Three hundred and five

Palace Ceiling

2011 by Rosalind Richards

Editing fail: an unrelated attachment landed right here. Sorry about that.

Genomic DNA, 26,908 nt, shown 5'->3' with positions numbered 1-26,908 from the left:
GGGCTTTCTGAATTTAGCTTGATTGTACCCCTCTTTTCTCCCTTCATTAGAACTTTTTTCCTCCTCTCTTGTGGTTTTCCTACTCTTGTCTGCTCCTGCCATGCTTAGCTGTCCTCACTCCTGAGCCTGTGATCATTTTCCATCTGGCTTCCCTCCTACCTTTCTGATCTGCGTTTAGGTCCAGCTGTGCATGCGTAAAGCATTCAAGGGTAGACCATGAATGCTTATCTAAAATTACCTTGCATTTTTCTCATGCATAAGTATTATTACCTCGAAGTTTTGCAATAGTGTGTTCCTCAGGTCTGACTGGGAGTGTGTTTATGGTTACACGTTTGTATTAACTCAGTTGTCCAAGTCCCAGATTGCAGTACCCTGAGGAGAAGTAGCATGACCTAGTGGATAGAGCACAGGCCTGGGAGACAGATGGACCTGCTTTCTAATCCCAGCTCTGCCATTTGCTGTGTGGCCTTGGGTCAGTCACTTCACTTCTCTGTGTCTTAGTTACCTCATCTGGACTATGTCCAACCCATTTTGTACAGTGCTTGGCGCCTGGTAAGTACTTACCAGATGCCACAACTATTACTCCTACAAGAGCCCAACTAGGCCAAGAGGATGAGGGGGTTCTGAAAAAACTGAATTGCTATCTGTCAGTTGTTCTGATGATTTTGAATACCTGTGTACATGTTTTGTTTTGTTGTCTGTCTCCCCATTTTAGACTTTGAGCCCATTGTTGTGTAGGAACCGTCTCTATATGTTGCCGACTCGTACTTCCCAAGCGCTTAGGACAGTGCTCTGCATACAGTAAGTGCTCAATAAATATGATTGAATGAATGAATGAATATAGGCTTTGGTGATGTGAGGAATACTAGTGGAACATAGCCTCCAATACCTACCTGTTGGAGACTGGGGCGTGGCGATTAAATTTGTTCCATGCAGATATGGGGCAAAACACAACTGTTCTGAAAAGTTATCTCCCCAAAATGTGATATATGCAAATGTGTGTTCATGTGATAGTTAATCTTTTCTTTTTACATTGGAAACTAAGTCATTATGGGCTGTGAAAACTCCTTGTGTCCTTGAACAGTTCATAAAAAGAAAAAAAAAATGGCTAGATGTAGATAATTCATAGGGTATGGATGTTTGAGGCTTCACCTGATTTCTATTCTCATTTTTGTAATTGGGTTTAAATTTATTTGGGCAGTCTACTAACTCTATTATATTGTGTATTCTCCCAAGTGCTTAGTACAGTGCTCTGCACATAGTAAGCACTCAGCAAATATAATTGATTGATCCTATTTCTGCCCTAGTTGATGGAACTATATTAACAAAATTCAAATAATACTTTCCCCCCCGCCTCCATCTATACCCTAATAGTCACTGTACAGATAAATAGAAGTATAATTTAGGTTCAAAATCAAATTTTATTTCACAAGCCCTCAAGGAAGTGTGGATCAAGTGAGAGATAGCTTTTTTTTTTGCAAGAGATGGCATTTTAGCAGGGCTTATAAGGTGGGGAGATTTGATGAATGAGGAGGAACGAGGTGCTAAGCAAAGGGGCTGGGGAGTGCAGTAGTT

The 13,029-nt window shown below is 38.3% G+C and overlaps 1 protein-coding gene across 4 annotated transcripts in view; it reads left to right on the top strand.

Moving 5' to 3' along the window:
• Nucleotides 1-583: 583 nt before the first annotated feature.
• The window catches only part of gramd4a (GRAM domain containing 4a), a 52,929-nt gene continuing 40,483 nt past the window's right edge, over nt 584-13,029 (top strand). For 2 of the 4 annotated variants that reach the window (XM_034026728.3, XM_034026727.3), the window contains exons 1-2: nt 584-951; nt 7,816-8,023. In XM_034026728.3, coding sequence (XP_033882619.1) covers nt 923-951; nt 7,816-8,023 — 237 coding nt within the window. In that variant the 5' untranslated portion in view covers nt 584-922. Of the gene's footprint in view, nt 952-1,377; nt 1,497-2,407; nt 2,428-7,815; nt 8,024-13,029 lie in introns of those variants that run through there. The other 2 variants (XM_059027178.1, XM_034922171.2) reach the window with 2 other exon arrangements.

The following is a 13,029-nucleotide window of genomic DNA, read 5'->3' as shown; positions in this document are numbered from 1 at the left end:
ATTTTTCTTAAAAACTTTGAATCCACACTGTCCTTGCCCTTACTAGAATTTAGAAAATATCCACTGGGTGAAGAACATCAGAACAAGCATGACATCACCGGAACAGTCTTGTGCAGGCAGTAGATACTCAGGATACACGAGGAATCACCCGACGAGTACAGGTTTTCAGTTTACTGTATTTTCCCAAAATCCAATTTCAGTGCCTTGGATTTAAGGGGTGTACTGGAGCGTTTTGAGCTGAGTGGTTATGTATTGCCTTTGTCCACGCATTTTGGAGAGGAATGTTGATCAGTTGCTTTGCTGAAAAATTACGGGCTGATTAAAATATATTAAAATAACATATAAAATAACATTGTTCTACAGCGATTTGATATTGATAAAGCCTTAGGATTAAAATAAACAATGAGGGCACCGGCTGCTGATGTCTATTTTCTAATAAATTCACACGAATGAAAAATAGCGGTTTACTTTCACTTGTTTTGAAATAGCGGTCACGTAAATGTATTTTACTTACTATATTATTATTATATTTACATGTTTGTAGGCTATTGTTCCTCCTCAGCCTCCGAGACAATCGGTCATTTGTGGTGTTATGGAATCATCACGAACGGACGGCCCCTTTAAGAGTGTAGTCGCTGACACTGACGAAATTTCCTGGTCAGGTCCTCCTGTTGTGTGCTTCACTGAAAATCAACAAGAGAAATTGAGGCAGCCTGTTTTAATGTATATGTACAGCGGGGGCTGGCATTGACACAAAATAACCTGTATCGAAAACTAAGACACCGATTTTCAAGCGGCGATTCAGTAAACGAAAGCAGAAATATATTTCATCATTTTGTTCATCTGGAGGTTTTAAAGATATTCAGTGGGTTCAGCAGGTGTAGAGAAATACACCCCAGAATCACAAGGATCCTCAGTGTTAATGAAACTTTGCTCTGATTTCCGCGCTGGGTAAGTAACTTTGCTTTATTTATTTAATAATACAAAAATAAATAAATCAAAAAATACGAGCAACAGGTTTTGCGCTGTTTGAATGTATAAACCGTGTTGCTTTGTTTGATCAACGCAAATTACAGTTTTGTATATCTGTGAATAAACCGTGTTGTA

Richards’s most recent work is very different to her previous postcard 233 – a drawing alive with the inquisitive discovery of place and people, coloured by dreamy diluted yellows. In style alone Palace Ceiling is very different, with colours that are darkly definite and encompassing; nothing is left simply to the line as in Dream Kathmandu. If that was the dream, perhaps this is the nightmare – no longer are we speculatively wandering through the village, we are deep inside the palace walls, confronted by the rigid expression what we may assume to be Royalty. The perspective of this painting, like the intensity of the colour, draws us in awesomely, as the ceiling stretches high above us in a trick that envelopes our presence in. The navy sky, glowing luminous over white mountains, towers above dotted with stars; we are made to feel small, as one does when gazing up into the abyss above. Fuelled with this magnificence, the dark indigo of the woman’s skirt flows in folds that fall like tendrils, creeping across the floor, quietly but chillingly sinister. Like a dream, looking at things for too long in this painting makes them appear alive or with agency; the floor seems to crack before our eyes and the lit doorways force themselves past the bottom of the wall in a powerful shard of light. The bird embellished on the chest of the figure seems poised for flight, and it is with a moment of dread and surprise that we realise there are tigers climbing and resting on trees through the thinly panelled glass of the ceiling. They make a mockery perhaps of the small and lightly coloured tiger framed in the distance on the back wall. Told like dreams unfold in our heads, Richards’s paintings are like exotic tales, providing moments of blissful escapism.


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